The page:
[JURIST] The American Civil Liberties Union (ACLU) [official website], along with several other rights groups and physicians, filed a lawsuit [complaint, PDF] on Thursday challenging a North Carolina law [HB 854 materials] that requires abortion providers to show women ultrasounds prior to performing abortions. The measure, known as the "Women's Right to Know Act," would also require a physician to provide information to the woman regarding gestation, the risks of abortion procedures, abortion alternatives and federal medical benefits available. The plaintiffs claim that the law is unconstitutional under the First, Fourth and Fourteenth Amendments [text] of the US Constitution. The complaint furthers alleges that the requirements will inflict significant harm on the doctor-patient relationship, harm the integrity of abortion providers and inflict harm on the abortion patients. The Legal Director for the ACLU of North Carolina Legal Foundation [advocacy website], Katy Parker, said the new law would create painful experiences [press release] for women seeking abortions:
This law forces a doctor, while performing an ultrasound, to describe the embryo or fetus and put pictures in front of the woman's face even if the woman says she doesn't want to see them. Imagine the pain this causes a woman who is forced to end a wanted pregnancy because of a catastrophic health emergency—or the additional trauma this unnecessary requirement will cause victims of rape or incest. No doctor should be forced to put a patient through that unnecessary trauma.The plaintiffs are seeking declaratory and injunctive relief against the legislation.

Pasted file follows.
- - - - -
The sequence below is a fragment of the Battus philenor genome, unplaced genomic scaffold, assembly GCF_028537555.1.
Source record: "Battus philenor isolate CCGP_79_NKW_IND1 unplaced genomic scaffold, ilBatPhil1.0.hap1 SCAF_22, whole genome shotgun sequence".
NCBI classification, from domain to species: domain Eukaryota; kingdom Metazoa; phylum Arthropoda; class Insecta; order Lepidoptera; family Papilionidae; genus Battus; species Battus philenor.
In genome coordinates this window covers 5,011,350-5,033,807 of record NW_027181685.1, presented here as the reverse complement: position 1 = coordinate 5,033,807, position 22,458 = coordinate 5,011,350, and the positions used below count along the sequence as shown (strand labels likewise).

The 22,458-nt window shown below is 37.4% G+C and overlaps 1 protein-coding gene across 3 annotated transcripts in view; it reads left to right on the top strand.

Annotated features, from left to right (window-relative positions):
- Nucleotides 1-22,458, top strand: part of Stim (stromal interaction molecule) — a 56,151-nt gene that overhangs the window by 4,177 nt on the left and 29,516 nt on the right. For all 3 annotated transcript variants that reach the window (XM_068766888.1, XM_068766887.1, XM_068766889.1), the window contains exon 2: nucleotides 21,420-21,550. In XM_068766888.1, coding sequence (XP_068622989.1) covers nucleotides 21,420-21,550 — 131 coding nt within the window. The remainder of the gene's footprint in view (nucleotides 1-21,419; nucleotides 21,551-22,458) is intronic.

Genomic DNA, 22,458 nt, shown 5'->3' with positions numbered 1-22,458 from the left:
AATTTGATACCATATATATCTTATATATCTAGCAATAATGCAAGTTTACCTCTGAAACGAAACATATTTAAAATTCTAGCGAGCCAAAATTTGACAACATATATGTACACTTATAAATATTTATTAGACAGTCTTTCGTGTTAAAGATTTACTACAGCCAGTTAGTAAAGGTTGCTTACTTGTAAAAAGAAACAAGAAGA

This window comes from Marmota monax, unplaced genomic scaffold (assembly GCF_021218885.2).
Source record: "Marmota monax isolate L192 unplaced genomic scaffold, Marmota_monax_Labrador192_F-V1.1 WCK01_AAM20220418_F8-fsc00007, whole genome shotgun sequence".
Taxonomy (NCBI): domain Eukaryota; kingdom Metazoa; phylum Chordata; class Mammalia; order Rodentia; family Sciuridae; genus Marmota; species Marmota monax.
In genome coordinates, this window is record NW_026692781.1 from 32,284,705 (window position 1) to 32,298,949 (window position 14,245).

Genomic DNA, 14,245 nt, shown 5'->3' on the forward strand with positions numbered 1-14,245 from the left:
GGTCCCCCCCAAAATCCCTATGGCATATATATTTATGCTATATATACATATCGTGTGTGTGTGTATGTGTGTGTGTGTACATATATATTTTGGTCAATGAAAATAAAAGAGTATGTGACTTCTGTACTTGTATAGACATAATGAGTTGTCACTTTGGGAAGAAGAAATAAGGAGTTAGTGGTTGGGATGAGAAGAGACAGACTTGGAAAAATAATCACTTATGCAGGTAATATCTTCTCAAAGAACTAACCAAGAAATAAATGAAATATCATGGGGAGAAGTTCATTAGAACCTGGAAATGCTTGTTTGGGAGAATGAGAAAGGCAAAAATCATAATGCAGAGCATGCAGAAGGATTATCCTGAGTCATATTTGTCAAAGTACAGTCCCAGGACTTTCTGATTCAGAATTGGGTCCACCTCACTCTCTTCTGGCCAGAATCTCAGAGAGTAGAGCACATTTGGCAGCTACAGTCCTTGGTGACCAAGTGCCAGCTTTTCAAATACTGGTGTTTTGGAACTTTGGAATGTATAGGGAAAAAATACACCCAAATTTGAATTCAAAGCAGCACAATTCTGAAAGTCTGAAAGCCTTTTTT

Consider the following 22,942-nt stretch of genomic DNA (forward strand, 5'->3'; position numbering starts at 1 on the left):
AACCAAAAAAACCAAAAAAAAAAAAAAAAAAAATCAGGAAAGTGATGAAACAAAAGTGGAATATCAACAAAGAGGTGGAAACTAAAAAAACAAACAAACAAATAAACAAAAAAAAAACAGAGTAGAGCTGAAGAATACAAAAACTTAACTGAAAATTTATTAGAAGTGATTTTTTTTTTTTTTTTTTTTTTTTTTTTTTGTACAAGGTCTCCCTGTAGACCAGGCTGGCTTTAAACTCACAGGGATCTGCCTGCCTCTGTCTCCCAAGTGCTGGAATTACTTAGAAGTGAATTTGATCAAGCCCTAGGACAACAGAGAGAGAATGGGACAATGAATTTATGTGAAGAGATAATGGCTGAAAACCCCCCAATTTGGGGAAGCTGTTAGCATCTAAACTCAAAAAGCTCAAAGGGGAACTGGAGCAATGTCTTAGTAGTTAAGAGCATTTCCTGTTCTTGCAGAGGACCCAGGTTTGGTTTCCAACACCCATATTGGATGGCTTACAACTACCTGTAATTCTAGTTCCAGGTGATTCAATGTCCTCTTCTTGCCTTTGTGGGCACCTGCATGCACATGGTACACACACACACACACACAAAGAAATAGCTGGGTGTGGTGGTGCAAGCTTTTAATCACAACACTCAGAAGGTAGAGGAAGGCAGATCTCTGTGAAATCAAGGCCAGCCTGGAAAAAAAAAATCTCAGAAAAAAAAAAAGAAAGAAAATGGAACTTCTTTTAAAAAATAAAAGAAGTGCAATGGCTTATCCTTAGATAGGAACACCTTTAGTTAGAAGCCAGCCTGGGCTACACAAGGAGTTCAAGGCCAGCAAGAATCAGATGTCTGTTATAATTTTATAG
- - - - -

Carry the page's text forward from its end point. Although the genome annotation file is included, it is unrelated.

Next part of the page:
The bill became law in July when the North Carolina Senate and House of Representatives voted to override a veto [JURIST reports]
by Governor Beverly Perdue [official website]. North Carolina is one of several state legislatures to have acted recently to limit abortion rights. Both Texas and Florida [JURIST reports] have recently passed bills requiring ultrasounds before abortions. In June, the Center for Reproductive Rights (CRR) [advocacy website] filed a lawsuit challenging the Texas law [JURIST report]. In March, South Dakota passed a law requiring a three-day waiting period [JURIST report] before an abortion—the longest waiting period requirement in the country. That law is also facing a court challenge [JURIST report]. Multiple states have acted to ban abortions after 20 weeks, when some studies suggest a fetus can begin feeling pain, including Missouri, Indiana, Alabama, Ohio, Oklahoma, Kansas and Idaho [JURIST reports].